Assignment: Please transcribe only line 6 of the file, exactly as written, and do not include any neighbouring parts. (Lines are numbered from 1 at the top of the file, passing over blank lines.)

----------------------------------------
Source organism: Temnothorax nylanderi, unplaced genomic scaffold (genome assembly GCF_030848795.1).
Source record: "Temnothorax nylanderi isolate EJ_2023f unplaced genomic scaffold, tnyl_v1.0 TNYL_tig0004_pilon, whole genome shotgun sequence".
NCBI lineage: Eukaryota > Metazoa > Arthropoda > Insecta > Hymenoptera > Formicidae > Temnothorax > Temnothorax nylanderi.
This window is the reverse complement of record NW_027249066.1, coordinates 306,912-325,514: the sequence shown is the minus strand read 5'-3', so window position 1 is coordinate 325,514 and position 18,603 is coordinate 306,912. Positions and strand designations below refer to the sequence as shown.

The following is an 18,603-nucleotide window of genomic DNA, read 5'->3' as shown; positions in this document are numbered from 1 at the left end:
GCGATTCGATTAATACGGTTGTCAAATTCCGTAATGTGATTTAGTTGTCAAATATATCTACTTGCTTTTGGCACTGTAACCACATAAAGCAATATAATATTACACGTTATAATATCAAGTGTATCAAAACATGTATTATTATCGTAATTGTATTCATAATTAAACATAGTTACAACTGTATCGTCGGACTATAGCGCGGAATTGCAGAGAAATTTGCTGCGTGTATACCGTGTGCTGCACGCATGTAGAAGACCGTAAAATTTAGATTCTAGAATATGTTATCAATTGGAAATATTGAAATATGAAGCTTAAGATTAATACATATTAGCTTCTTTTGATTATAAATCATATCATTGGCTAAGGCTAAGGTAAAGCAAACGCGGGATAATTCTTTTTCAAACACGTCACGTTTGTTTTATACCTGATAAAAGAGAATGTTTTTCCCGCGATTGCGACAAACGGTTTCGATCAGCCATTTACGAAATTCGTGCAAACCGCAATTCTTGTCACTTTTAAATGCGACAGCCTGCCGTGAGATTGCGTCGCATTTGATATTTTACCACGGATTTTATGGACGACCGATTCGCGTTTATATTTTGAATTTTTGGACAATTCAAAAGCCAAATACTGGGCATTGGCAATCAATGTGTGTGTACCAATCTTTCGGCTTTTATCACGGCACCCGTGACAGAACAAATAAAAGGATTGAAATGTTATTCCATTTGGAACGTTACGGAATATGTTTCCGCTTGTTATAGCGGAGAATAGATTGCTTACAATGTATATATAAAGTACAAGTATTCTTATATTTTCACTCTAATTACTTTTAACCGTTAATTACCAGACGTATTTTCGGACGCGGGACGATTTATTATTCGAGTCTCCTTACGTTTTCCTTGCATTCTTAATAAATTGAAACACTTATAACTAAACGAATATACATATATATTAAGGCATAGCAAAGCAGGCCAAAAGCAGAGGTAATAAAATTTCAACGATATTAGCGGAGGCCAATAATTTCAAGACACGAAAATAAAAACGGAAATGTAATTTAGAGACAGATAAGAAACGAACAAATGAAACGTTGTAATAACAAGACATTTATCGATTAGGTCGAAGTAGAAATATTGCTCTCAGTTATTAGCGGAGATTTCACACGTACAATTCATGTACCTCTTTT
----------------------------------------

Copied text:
GCGATTCGATTAATACGGTTGTCAAATTCCGTAATGTGATTTAGTTGTCAAATATATCTACTTGCTTTTGGCACTGTAACCACATAAAGCAATATAATATTACACGTTATAATATCAAGTGTATCAAAACATGTATTATTATCGTAATTGTATTCATAATTAAACATAGTTACAACTGTATCGTCGGACTATAGCGCGGAATTGCAGAGAAATTTGCTGCGTGTATACCGTGTGCTGCACGCATGTAGAAGACCGTAAAATTTAGATTCTAGAATATGTTATCAATTGGAAATATTGAAATATGAAGCTTAAGATTAATACATATTAGCTTCTTTTGATTATAAATCATATCATTGGCTAAGGCTAAGGTAAAGCAAACGCGGGATAATTCTTTTTCAAACACGTCACGTTTGTTTTATACCTGATAAAAGAGAATGTTTTTCCCGCGATTGCGACAAACGGTTTCGATCAGCCATTTACGAAATTCGTGCAAACCGCAATTCTTGTCACTTTTAAATGCGACAGCCTGCCGTGAGATTGCGTCGCATTTGATATTTTACCACGGATTTTATGGACGACCGATTCGCGTTTATATTTTGAATTTTTGGACAATTCAAAAGCCAAATACTGGGCATTGGCAATCAATGTGTGTGTACCAATCTTTCGGCTTTTATCACGGCACCCGTGACAGAACAAATAAAAGGATTGAAATGTTATTCCATTTGGAACGTTACGGAATATGTTTCCGCTTGTTATAGCGGAGAATAGATTGCTTACAATGTATATATAAAGTACAAGTATTCTTATATTTTCACTCTAATTACTTTTAACCGTTAATTACCAGACGTATTTTCGGACGCGGGACGATTTATTATTCGAGTCTCCTTACGTTTTCCTTGCATTCTTAATAAATTGAAACACTTATAACTAAACGAATATACATATATATTAAGGCATAGCAAAGCAGGCCAAAAGCAGAGGTAATAAAATTTCAACGATATTAGCGGAGGCCAATAATTTCAAGACACGAAAATAAAAACGGAAATGTAATTTAGAGACAGATAAGAAACGAACAAATGAAACGTTGTAATAACAAGACATTTATCGATTAGGTCGAAGTAGAAATATTGCTCTCAGTTATTAGCGGAGATTTCACACGTACAATTCATGTACCTCTTTT